Alon Gilboa
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Alon Gilboa





 Alon Gilboa is studying Broadcast Journalism and Information Technology at the University of Missouri. He is also minoring in Chinese. Alon grew up in the suburbs of St. Louis and has lived in Missouri nearly his whole life. He joined the newspaper staff in high school, but quickly found that his true passion was in broadcast reporting.

He successfully managed to organize a broadcast program in his high school from scratch. He got his start to journalism work at KMOV, the CBS affiliate in St. Louis, as a Broadcast Assistant. Alon hopes to work someday as a business journalist covering global issues. He began reporting for Missouri Digital News in January 2011.

Stories by Alon Gilboa in 2011 include:
Alon Gilboa's Blog in 2011
Blog #12

Posted 05/05/2011: 

Today, I learned a lesson in waiting. When at the Capitol, don't sit in the office. There's so much to hear and do. The reason I waited was because 3.5 the House Economic Development committee met only after the House adjourned. However, I quickly ventured to the House and sat and listened. From my Legislative Policy class, I learned that in the beginnings of the country's history, people would go to Congress as entertainment. This was partly because there was nothing else to pass the time back then, but it was also because people found it interesting to sit and listen to people debate about issues they feel strongly about. Sitting there in the House, I felt the similar combination of boredom and fascination I'm sure people felt hundreds of years ago.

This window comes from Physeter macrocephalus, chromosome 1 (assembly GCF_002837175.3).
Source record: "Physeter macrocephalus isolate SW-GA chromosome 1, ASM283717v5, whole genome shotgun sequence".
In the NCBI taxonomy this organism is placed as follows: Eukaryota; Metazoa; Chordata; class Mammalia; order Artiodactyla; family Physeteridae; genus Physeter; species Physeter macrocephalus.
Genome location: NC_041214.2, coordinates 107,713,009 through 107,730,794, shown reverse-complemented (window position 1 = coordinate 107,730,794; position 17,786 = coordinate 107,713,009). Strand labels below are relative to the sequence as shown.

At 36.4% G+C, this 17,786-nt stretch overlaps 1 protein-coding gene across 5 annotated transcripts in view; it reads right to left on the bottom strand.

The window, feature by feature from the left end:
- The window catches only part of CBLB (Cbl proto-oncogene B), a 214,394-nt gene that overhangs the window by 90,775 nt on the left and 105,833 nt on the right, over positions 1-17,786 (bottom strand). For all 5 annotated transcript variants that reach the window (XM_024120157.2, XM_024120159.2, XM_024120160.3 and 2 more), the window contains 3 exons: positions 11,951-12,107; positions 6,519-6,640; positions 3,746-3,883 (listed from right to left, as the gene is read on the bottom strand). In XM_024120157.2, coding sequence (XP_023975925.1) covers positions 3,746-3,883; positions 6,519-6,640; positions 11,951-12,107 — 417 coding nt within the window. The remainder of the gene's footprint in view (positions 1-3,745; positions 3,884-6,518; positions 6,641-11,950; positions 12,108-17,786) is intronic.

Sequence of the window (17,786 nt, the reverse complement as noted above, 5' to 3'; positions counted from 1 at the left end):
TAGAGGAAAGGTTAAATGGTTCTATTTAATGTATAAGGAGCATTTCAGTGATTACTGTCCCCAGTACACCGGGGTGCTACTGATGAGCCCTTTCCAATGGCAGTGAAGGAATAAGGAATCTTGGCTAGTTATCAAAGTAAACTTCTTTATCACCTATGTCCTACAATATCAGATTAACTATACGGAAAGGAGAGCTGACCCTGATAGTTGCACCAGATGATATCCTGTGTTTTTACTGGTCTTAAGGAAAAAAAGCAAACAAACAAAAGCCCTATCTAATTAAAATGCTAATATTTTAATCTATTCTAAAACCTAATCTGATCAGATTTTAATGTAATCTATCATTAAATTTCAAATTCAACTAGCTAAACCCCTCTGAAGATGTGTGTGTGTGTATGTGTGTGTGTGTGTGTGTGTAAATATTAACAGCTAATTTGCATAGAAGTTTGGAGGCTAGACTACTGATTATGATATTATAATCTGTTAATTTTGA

Blog #11
Posted 04/26/2011: 

What a long day! Four hours in the Senate and the entire time, they were discussing only one bill. I had reported from the House before, but today was my first day in the Senate. The difference between the two was fascinating. The House is large, impersonal and hard to keep track of what is going on. I felt like I was constantly trying to figure out who was talking and what they were talking about.

The Senate was entirely different. It is everything the House is not. With only 34 members, the Senate is personal and easy going. Jokes and stories were mingled with serious policy debate. You could tell the Senators really knew each other well and understood each others positions, no matter the political party.